• ——, J. W. Kidson, and A. B. Mullen, 1993: Decadal variation of the annual cycle in the Australian dataset. J. Climate,6, 1227–1231.

  • Watterson, I. G., and I. N. James, 1992: Baroclinic waves propagating from a high latitude source. Quart. J. Roy. Meteor. Soc.,118, 23–50.

  • Weatherly, J., B. Briegleb, W. G. Large, and T. Bettge, 1998: Sea ice and polar climate in the NCAR CSM. J. Climate,11, 1472–1486.

  • Xu, J.-S., H. von Storch, and H. van Loon, 1990: The performance of four spectral GCMs in the Southern Hemisphere: The January and July climatology and the semi-annual wave. J. Climate,3, 53–70.

All Time Past Year Past 30 Days
Abstract Views 0 0 0
Full Text Views 138 138 3
PDF Downloads 47 47 2

Quasi-Stationary Waves in the Southern Hemisphere: An Examination of Their Simulation by the NCAR Climate System Model, with and without an Interactive Ocean

View More View Less
  • 1 Department of Geography, University of California, Los Angeles, Los Angeles, California
© Get Permissions Rent on DeepDyve
Restricted access

Abstract

The three primary quasi-stationary waves in the geopotential height field of the Southern Hemisphere, as simulated by the National Center for Atmospheric Research (NCAR) Climate System Model (CSM1) and the Community Climate Model, version 3 (CCM3), are examined and compared with the NCAR–National Centers for Environmental Prediction reanalyses. Fourier analysis is used to decompose the geopotential heights into its zonal harmonic components. Both models are able to simulate the mean and zonal asymmetry of the geopotential heights; however, the CSM1 simulates the interannual variability considerably better than the CCM3. The amplitude and phase of wave 1 are well simulated by the models, particularly in the subantarctic region. The models are also able to reproduce the interannual variation in phase and amplitude of wave 1. The success of the simulation is attributed to the models’ ability to simulate well the important features of the geopotential height and temperature distributions. The models vary in their ability to simulate waves 2 and 3. Reasons for these variations are discussed.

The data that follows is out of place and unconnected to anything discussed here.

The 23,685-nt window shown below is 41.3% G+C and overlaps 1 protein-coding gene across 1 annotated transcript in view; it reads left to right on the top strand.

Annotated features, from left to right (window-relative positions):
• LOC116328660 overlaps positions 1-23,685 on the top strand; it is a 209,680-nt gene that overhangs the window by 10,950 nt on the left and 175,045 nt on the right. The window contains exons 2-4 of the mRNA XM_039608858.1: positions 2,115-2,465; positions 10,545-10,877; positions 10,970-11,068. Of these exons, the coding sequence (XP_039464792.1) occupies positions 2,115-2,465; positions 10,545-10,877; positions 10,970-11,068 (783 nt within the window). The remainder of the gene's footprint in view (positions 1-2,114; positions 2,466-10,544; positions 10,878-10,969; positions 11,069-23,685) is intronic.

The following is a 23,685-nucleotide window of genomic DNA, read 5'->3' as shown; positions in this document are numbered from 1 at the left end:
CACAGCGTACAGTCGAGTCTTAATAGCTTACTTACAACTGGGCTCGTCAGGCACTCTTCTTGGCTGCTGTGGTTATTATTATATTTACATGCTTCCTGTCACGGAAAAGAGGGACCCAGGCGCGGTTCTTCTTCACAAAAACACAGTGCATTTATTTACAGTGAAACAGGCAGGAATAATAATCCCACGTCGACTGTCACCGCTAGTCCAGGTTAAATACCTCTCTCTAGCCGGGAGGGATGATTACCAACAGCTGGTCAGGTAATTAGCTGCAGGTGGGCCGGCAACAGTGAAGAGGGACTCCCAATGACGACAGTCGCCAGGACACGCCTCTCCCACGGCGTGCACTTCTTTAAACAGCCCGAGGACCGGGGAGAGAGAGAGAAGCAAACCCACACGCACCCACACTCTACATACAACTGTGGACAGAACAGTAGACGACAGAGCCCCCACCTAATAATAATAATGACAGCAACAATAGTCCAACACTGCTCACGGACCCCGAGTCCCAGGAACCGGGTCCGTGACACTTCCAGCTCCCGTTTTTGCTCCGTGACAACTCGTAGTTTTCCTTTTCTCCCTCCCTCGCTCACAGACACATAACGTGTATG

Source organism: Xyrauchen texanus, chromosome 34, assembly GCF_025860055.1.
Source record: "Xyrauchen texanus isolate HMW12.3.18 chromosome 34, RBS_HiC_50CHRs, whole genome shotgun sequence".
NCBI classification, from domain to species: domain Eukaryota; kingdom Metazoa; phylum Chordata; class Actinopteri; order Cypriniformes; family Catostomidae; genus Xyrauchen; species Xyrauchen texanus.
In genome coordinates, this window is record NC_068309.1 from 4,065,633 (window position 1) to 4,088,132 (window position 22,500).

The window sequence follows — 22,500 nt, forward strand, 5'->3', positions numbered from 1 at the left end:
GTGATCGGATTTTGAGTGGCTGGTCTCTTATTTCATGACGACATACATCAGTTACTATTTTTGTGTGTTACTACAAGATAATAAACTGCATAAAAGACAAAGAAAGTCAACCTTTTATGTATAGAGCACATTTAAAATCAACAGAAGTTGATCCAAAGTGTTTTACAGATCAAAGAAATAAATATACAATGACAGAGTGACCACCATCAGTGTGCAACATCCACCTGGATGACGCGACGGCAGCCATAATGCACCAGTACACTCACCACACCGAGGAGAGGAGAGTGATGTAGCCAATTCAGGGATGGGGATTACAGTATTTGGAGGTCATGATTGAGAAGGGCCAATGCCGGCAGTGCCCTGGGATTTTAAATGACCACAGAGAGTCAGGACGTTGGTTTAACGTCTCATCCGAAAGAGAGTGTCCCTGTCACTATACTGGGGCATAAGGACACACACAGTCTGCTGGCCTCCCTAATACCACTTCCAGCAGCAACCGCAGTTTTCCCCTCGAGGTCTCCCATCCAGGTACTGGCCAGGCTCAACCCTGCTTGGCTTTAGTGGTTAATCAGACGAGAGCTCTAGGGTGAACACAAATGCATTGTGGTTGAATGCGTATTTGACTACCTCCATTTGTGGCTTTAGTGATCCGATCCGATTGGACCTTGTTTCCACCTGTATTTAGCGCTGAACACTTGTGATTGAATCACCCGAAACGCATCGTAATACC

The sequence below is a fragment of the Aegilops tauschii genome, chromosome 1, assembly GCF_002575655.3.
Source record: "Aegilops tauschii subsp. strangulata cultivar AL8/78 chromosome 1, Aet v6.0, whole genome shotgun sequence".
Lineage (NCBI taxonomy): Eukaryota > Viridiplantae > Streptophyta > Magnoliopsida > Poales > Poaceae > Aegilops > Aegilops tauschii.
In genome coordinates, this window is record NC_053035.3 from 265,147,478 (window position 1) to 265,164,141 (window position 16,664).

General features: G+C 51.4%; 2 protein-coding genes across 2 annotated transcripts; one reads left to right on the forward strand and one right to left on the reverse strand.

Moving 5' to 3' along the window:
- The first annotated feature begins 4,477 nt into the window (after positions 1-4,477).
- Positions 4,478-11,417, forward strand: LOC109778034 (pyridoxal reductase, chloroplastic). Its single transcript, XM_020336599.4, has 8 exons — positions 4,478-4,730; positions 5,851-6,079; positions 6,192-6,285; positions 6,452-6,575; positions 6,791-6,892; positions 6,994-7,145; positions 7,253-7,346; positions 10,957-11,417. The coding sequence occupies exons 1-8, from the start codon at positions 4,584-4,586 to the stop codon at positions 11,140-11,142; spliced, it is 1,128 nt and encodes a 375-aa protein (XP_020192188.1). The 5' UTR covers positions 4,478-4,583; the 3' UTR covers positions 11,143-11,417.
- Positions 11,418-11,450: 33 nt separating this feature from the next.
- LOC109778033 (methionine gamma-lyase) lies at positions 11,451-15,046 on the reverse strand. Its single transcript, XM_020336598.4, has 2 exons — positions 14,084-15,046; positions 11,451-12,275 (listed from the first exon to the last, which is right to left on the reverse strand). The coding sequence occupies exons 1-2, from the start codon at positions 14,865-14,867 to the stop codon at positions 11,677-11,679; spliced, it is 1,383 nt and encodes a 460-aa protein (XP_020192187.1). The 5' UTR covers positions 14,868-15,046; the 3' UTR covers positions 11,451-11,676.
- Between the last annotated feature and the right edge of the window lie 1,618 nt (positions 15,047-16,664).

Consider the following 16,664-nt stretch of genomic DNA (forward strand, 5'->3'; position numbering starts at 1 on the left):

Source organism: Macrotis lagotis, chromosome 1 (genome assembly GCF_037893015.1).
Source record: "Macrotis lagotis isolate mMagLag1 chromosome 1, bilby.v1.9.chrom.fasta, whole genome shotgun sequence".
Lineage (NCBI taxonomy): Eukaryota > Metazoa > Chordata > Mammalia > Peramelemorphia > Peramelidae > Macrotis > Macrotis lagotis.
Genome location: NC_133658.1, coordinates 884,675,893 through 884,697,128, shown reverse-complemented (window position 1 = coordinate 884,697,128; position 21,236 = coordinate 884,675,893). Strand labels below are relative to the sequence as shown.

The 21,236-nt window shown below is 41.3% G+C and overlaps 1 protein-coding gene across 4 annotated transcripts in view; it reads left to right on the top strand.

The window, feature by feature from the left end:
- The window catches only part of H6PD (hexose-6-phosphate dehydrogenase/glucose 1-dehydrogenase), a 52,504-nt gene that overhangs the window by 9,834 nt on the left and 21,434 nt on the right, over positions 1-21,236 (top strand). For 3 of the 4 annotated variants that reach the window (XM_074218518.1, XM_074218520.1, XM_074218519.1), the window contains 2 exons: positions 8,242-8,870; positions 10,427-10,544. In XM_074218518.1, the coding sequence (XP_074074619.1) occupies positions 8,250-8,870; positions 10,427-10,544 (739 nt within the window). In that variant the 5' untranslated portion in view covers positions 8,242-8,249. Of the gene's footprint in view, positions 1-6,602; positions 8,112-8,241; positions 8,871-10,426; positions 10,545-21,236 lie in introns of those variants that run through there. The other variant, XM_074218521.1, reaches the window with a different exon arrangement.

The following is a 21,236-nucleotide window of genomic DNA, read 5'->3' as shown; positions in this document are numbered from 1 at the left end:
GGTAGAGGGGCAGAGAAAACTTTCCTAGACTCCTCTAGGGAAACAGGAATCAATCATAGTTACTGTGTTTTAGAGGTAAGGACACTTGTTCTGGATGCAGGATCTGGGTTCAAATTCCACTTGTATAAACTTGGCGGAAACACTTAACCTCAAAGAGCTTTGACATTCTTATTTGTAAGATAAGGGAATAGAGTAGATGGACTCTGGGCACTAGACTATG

Corresponding author address: Dr. Marilyn Raphael, Department of Geography, UCLA, Los Angeles, CA 90095-1524.

Email: raphael@geog.ucla.edu

Abstract

The three primary quasi-stationary waves in the geopotential height field of the Southern Hemisphere, as simulated by the National Center for Atmospheric Research (NCAR) Climate System Model (CSM1) and the Community Climate Model, version 3 (CCM3), are examined and compared with the NCAR–National Centers for Environmental Prediction reanalyses. Fourier analysis is used to decompose the geopotential heights into its zonal harmonic components. Both models are able to simulate the mean and zonal asymmetry of the geopotential heights; however, the CSM1 simulates the interannual variability considerably better than the CCM3. The amplitude and phase of wave 1 are well simulated by the models, particularly in the subantarctic region. The models are also able to reproduce the interannual variation in phase and amplitude of wave 1. The success of the simulation is attributed to the models’ ability to simulate well the important features of the geopotential height and temperature distributions. The models vary in their ability to simulate waves 2 and 3. Reasons for these variations are discussed.

Corresponding author address: Dr. Marilyn Raphael, Department of Geography, UCLA, Los Angeles, CA 90095-1524.

Email: raphael@geog.ucla.edu

Save